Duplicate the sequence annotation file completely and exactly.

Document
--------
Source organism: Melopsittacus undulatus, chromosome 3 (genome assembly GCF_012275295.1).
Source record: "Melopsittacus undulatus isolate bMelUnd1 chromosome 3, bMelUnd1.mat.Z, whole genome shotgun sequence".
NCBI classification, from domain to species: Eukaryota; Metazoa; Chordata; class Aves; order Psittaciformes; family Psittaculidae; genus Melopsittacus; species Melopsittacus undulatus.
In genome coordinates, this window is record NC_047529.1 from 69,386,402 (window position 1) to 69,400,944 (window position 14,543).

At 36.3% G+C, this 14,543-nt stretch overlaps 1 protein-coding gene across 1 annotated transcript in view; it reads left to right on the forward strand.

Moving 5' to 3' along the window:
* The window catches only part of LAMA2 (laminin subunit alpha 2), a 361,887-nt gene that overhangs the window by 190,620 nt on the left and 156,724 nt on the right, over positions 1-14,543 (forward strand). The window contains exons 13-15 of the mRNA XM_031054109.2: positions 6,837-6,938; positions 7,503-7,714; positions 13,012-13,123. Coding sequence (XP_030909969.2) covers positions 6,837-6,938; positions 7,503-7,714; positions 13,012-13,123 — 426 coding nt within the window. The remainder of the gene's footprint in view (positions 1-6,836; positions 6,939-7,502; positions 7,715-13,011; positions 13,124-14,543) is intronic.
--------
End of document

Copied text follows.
Source organism: Melopsittacus undulatus, chromosome 3 (genome assembly GCF_012275295.1).
Source record: "Melopsittacus undulatus isolate bMelUnd1 chromosome 3, bMelUnd1.mat.Z, whole genome shotgun sequence".
NCBI classification, from domain to species: Eukaryota; Metazoa; Chordata; class Aves; order Psittaciformes; family Psittaculidae; genus Melopsittacus; species Melopsittacus undulatus.
In genome coordinates, this window is record NC_047529.1 from 69,386,402 (window position 1) to 69,400,944 (window position 14,543).

At 36.3% G+C, this 14,543-nt stretch overlaps 1 protein-coding gene across 1 annotated transcript in view; it reads left to right on the forward strand.

Moving 5' to 3' along the window:
* The window catches only part of LAMA2 (laminin subunit alpha 2), a 361,887-nt gene that overhangs the window by 190,620 nt on the left and 156,724 nt on the right, over positions 1-14,543 (forward strand). The window contains exons 13-15 of the mRNA XM_031054109.2: positions 6,837-6,938; positions 7,503-7,714; positions 13,012-13,123. Coding sequence (XP_030909969.2) covers positions 6,837-6,938; positions 7,503-7,714; positions 13,012-13,123 — 426 coding nt within the window. The remainder of the gene's footprint in view (positions 1-6,836; positions 6,939-7,502; positions 7,715-13,011; positions 13,124-14,543) is intronic.